Remote Sensing Mapping

Remote Sensing Mapping

Lidar Application In Laser Mapping

Introduction To Remote Sensing


      Since the late 1960s and early 1970s,  most traditional aerial photography systems have been replaced by airborne and aerospace electro-optical and electronic sensor systems. While traditional aerial photography works primarily in the visible-light wavelength, modern airborne and ground-based remote sensing systems produce digital data covering the visible light, reflected infrared, thermal infrared, and microwave spectral regions. Traditional visual interpretation methods in aerial photography are still helpful. Still, remote sensing covers a wider range of applications, including additional activities such as theoretical modeling of target properties, spectral measurements of objects, and digital image analysis for information extraction.

     Remote sensing, which refers to all aspects of non-contact long-range detection techniques, is a method that uses electromagnetism to detect, record and measure the characteristics of a target and the definition was first proposed in the 1950s. In the field of remote sensing and mapping, it is divided into 2 sensing modes: active and passive sensing, of which Lidar sensing is active, able to use its own energy to emit light to the target and detect the light reflected from it. 

 Active Lidar Sensing and Application


        Lidar (light detection and ranging) is a technology that measures distance based on the time of emitting and receiving laser signals. Sometimes Airborne LiDAR is applied interchangeably with airborne laser scanning, mapping, or LiDAR.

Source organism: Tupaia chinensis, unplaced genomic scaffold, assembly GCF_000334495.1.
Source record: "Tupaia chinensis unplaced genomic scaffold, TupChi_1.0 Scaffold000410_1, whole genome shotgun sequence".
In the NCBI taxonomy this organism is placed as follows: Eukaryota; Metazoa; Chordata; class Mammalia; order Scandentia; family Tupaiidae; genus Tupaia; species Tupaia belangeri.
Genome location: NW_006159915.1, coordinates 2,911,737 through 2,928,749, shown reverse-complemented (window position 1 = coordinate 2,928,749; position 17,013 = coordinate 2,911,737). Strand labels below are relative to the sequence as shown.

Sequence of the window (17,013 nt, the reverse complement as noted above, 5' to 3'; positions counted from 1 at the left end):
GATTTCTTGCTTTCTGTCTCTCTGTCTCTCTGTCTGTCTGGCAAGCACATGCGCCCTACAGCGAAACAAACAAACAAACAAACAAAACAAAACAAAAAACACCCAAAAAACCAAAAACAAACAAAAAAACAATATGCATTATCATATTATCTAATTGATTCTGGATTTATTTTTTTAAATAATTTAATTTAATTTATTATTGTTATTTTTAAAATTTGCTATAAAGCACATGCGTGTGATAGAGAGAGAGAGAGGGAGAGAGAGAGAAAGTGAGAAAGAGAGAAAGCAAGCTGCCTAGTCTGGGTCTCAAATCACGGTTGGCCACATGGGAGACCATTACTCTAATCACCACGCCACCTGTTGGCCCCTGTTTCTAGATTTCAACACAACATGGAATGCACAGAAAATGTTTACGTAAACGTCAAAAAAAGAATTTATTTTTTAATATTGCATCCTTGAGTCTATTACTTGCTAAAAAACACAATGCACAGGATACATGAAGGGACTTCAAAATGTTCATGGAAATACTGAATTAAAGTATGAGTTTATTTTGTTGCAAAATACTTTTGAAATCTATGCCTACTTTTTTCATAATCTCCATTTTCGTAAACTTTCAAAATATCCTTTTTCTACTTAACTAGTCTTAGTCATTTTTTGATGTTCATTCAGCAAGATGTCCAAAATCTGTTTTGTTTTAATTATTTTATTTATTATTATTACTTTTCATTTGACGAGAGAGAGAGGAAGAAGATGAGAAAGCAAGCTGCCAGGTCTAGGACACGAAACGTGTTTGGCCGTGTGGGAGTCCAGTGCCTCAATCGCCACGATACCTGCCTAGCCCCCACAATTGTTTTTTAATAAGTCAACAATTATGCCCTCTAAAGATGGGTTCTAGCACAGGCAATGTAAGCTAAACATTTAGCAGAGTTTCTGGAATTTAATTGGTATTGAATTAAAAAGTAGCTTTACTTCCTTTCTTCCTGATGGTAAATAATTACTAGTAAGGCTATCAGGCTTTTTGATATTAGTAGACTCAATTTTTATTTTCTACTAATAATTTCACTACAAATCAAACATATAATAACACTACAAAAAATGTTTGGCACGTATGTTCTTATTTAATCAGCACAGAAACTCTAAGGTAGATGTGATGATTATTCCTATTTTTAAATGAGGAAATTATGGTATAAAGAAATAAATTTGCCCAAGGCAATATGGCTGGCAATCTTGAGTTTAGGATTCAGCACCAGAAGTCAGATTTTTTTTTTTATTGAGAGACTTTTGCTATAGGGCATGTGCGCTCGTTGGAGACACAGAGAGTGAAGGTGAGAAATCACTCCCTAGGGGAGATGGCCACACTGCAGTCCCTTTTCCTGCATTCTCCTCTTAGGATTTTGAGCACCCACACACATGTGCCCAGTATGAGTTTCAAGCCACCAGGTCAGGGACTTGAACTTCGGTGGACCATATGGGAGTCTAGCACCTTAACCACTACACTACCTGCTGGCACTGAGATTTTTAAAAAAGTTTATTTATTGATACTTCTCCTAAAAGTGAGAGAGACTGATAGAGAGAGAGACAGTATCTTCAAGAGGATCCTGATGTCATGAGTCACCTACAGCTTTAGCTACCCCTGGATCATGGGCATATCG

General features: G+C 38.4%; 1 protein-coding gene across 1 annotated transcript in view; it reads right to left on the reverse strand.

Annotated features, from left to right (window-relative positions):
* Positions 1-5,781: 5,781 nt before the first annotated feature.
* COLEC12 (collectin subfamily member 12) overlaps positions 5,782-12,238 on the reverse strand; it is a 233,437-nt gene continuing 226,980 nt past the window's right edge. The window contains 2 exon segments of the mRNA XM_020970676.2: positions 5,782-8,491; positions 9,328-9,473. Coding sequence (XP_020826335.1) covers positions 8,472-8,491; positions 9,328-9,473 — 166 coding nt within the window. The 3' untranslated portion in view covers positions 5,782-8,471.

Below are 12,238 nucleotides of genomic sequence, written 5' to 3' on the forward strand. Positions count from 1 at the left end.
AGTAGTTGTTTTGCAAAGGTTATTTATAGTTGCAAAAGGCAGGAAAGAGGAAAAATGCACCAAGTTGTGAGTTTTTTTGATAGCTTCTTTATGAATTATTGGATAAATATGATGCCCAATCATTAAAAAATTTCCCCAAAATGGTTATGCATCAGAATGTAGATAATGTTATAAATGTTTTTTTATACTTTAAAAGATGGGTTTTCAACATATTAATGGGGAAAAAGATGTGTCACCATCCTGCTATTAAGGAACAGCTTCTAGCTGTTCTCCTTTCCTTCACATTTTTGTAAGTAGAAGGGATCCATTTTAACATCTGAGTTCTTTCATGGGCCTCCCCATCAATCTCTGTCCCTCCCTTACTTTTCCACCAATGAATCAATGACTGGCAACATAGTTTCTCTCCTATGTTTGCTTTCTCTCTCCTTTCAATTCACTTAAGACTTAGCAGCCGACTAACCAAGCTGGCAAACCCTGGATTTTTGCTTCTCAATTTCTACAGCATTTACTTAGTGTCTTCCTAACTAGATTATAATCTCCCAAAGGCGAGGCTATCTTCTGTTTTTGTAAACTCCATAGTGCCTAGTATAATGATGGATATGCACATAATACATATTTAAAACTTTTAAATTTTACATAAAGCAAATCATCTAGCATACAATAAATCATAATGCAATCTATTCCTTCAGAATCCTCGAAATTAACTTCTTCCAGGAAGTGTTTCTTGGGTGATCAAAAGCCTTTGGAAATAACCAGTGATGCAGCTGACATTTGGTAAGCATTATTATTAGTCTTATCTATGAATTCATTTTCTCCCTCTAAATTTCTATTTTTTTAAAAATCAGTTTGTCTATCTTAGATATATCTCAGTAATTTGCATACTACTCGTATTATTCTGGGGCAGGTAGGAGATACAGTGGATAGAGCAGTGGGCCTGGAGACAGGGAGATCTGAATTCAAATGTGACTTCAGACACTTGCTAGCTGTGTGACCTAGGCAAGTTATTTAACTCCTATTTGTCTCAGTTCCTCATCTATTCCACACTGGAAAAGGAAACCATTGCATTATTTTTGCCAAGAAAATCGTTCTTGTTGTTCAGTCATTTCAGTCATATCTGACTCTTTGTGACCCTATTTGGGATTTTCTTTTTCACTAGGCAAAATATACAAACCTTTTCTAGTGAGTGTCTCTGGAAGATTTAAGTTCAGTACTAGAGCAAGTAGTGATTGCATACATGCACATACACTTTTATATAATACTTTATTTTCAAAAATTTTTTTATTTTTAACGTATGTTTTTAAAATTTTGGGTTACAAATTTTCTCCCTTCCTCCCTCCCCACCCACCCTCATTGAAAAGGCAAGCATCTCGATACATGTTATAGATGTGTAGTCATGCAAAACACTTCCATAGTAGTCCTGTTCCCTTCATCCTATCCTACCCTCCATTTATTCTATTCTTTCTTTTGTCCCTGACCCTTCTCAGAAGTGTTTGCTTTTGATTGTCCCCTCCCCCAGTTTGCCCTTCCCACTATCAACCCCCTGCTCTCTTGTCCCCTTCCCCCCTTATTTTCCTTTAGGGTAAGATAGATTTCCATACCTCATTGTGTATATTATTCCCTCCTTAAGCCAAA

This is a typical flowchart showing the main steps of point data processing during LiDAR usage. After collecting the ( x, y, z) coordinates, sorting these points can improve the efficiency of data rendering and processing. In addition to the geometric processing of LiDAR points, the intensity information from LiDAR feedback is also useful.

Lidar flow chart

       In all remote sensing and mapping applications, LiDAR has the distinct advantage of obtaining more accurate measurements independent of sunlight and other weather effects. A typical remote sensing system consists of two parts, a laser rangefinder and a measurement sensor for positioning, which can directly measure the geographic environment in 3D without geometric distortion because no imaging is involved (the 3D world is imaged in the 2D plane).

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